Michel quotes a Document found in the Monastery of Mar Mathai, which refers to the succession of the bishops of the Monastery[7]. ‘After persecution by “Nestorian Barsauma” and the fire at the Monastery of Mar Mathai, the Armenian Catholicos Christophorus visited the monks[8]. The monastic community was without  bishops since  Bar Sahde “metropolitan of the monastery, Athor and of Nineveh” was killed along with Babowai, the head of the Persian Church. The Armenian metropolitan chose a monk named Garmai and made him “metropolitan”. During his lifetime, Garmai ordained Mari as his successor, who was succeeded by Iso’zeka, Mar Sahda, Simon and finally Christophrus. Thus each bishop ordained his successor.

 

                    Michel then justifies this ordination: “ As Bar Sauma could not enter the land of the Armenians, who threatened to kill him, they had persisted in their (orthodox) faith. And those who are in the regions of Athor saw that as the Armenians, having been afraid of the Persians, are no more going to Antioch to get their Catholicos, as it was the custom. But they (the Armenians) themselves ordained him, they (those in Athor) also imitated them”[9].

 

                   Thus Michel account represents an Antiochian version of the union of 629. He claims that the Armenian Catholicos as well as the ‘metropolitan of Athor’ were consecrated by the Syrian Orthodox Patriarch of Antioch and this “ancient custom” was discontinued due to the persecutions under Bar Sauma. The Armenians, therefore, consecrated their Catholicos and the Easterners imitated them.

 

                   Elsewhere, Michel says that the Armenian Catholicos ordained Garmai for Athor and Nineveh and gave him authority to ordain bishops, as the “Catholicos of the Persians” used to do[10]. Following the reunion, the Patriarch Athanasisus “confirmed” Christophorus as “Metropolitan of Athor”. Then Michel adds that the Patriarch had ordained Marouta to whom he gave authority over Christophorus, “Metropolitan of Athor” and that the “Metropolitan of Tagrit” directed all the Episcopal affairs and the ‘bishop of Mossoul’ had only the title of metropolitan[11].

 

 

 

ii. The Pseudo-Canons of the Monastery of Mar Mathai:

 

The Canons of the Monastery of Mar Mathai contain an eastern version of the union[12]. The canons are most probably not authentic[13]. The canons are found in a manuscript which was completed in 1204[14]. The copyist was from the East, a priest named “Daniel bar Joseph bar Sargis bar Tuma of Bartelli, the blessed town which is in the land of Nineveh”.  The Twenty Four Pseudo-Canons reflects the conflicts between the “Great Metropolitan of Tagrit” and the “Metropolitan of the monastery of Mar Mathai, of Nineveh and Mosul”. As we have seen, in 629, the Monastery  was placed under the authority of a Chor-episkopos, not under “the Metropolitan of Athor”. The text claims that the canons were composed in 629 by Metropolitan Christophorus, and are introduced with a long letter:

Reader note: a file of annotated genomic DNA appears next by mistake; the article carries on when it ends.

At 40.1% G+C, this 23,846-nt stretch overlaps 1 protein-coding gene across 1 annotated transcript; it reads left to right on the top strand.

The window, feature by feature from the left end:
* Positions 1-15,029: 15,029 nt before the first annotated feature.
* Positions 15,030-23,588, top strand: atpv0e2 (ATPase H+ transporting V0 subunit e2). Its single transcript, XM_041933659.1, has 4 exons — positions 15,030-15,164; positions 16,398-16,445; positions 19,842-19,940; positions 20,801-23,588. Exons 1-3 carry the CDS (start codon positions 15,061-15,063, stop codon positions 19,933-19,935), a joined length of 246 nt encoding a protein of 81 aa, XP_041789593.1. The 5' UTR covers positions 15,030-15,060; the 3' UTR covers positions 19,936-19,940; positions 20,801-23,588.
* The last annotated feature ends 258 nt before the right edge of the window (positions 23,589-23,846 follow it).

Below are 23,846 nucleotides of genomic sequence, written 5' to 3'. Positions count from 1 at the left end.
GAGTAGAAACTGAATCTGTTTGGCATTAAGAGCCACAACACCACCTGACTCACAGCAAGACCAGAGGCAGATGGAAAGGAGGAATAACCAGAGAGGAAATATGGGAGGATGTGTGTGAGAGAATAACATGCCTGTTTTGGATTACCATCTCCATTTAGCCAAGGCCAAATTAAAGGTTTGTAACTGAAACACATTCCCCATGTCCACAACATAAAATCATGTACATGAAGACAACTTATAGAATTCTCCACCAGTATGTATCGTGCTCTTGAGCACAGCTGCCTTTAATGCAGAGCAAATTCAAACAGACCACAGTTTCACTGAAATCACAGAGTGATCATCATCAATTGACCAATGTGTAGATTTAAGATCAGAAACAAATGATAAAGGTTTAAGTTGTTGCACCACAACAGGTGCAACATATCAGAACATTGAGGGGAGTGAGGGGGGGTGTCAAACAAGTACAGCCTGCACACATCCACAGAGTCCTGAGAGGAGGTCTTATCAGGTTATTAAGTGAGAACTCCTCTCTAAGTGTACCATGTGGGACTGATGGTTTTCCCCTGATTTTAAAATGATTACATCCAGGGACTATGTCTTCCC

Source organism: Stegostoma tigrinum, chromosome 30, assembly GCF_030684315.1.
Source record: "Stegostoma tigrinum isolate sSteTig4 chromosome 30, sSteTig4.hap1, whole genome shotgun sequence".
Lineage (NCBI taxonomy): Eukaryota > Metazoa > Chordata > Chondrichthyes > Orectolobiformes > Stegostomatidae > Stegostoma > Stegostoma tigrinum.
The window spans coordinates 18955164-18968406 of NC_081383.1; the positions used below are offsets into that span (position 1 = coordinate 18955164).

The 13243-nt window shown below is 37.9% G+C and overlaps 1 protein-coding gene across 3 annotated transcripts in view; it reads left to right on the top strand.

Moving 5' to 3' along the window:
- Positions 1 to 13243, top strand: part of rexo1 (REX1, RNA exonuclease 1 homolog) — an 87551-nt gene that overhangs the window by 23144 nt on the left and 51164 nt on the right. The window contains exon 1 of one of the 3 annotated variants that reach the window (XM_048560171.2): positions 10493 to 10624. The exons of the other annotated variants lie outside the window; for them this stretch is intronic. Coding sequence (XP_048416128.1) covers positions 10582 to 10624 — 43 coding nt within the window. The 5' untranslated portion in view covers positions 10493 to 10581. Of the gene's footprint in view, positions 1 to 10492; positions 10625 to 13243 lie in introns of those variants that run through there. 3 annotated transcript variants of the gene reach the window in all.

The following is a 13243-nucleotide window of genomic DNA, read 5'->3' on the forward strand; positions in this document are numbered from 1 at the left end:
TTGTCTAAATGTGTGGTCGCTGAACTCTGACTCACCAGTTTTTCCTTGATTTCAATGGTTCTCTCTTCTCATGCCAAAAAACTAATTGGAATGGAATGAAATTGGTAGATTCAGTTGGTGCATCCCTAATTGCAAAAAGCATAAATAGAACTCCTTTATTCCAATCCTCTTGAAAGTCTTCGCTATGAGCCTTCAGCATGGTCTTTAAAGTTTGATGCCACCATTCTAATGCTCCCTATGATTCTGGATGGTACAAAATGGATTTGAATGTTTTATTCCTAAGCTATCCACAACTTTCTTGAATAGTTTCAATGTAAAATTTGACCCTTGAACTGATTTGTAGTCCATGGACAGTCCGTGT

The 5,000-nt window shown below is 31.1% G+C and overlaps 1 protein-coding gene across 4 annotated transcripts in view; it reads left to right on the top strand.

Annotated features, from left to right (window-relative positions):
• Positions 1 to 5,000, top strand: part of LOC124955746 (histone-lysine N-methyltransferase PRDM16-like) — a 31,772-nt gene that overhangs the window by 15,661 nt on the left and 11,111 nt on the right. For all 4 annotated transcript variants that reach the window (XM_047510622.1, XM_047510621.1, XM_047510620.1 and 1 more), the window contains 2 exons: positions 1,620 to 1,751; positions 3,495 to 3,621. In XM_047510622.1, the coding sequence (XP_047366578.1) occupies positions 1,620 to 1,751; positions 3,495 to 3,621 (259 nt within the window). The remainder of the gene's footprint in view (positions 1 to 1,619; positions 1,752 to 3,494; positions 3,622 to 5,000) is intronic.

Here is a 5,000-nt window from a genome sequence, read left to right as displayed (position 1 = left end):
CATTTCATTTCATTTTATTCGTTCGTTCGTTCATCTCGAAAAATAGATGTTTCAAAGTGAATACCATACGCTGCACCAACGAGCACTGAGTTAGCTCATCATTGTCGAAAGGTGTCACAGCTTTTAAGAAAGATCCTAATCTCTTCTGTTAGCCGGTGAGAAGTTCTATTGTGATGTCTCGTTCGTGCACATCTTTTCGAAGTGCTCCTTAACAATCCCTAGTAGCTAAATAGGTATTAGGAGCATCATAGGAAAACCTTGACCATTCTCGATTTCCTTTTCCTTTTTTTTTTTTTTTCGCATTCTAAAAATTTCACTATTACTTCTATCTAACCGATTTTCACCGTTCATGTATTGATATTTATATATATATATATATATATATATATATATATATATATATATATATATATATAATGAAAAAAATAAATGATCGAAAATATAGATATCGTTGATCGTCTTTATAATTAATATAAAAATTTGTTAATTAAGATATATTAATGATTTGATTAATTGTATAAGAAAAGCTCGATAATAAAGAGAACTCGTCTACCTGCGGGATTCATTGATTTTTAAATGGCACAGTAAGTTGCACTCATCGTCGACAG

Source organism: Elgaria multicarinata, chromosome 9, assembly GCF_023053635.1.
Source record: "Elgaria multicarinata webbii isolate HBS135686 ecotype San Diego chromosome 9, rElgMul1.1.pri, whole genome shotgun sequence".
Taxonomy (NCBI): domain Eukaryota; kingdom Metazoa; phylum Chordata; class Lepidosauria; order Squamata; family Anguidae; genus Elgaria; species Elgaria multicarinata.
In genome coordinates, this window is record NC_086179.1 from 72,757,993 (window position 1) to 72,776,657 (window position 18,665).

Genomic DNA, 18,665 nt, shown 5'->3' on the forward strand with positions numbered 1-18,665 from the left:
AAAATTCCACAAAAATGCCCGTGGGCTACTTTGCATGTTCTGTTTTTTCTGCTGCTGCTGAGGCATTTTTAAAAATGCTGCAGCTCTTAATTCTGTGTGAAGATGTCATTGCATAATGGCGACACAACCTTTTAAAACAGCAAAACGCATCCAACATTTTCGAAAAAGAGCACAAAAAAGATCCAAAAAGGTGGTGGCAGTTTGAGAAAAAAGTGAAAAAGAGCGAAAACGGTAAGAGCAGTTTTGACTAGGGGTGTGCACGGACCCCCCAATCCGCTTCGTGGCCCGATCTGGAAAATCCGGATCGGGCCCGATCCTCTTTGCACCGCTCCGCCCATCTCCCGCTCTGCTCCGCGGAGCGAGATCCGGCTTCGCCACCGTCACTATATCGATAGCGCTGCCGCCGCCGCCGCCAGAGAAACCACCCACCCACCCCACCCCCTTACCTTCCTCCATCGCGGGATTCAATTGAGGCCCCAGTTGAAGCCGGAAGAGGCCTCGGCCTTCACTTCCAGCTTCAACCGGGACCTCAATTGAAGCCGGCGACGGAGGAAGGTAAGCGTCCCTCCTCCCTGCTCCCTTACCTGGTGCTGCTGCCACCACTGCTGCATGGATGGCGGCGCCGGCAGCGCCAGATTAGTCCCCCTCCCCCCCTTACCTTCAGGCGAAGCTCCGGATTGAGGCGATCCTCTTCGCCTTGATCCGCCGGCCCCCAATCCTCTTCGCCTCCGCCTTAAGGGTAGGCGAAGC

“ By the help of our Lord we write the canons of the holy and divine monastery of the holy Mar Mattai in the month of Tesri hrai (=November) in the second year of the merciful Ardasir[15], the king of kings of the Persians.

 

After our going back, i.e. our return from the common father of our fathers, Mar Athanasios, patriarch of the apostolic see of Antioch, when we established union with him, we, the heads of the priests, whose names are written here through the mediation of Johannan, syncellus and the disciple of the patriarch, we had a gathering in our monastery of the holy Mar Mathai, all the heads of the priests of the Orient. This happened in the year 940 of the Greeks (= 628/29 A.D.). We were moved by the Spirit to Tagrit, the second place, for the ecclesiastical reforms and the execution of that which was stored up in our mind according to the promise which we made before the Patriarch Athanasios.

 

It happened like this, that when we traveled to achieve our union with him, I, Christophoros, metropolitan of the holy monastery of Mar Mathai, of Nineveh and Mosul, the town of God, and the region of Athur, and the bishops with us and the venerable monks whom we brought along with us in order to make them heads of the priests for the places which have been widowed of bishops and to consecrate them to be those who accomplish the mysteries.

 

The patriarch, however, resisted. He wanted to keep order which he had from the ancient times because we have been appointed, through the mediation of the (Holy) Spirit, those in the oriental regions who were to govern the ecclesiastical affairs – rather was it the Holy Spirit (Himself) who thorough the mediation of our weakness, perfected them. And he did not take this on himself but he ordered us, according to the canon which was in effect earlier, to consecrate those who were the candidates.

 

Therefore, through the mediation of Christophoros, the Holy Spirit consecrated Mar Maruta, bishop of Tagrit and Mar Aitalaha for Marga and Gogmel; and Jazdapnah and Mar Aha for the country of the inferior Pir Sabor and of Namiraye”[16].

 

                   In his introductory letter, Christophorus claims that Maruta and the two other monks were consecrated by him assisted by the eastern bishops. He was directed by the patriarch to do so. He explains why the “bishop Marouta” was given the title of “metropolitan of Tagrit”: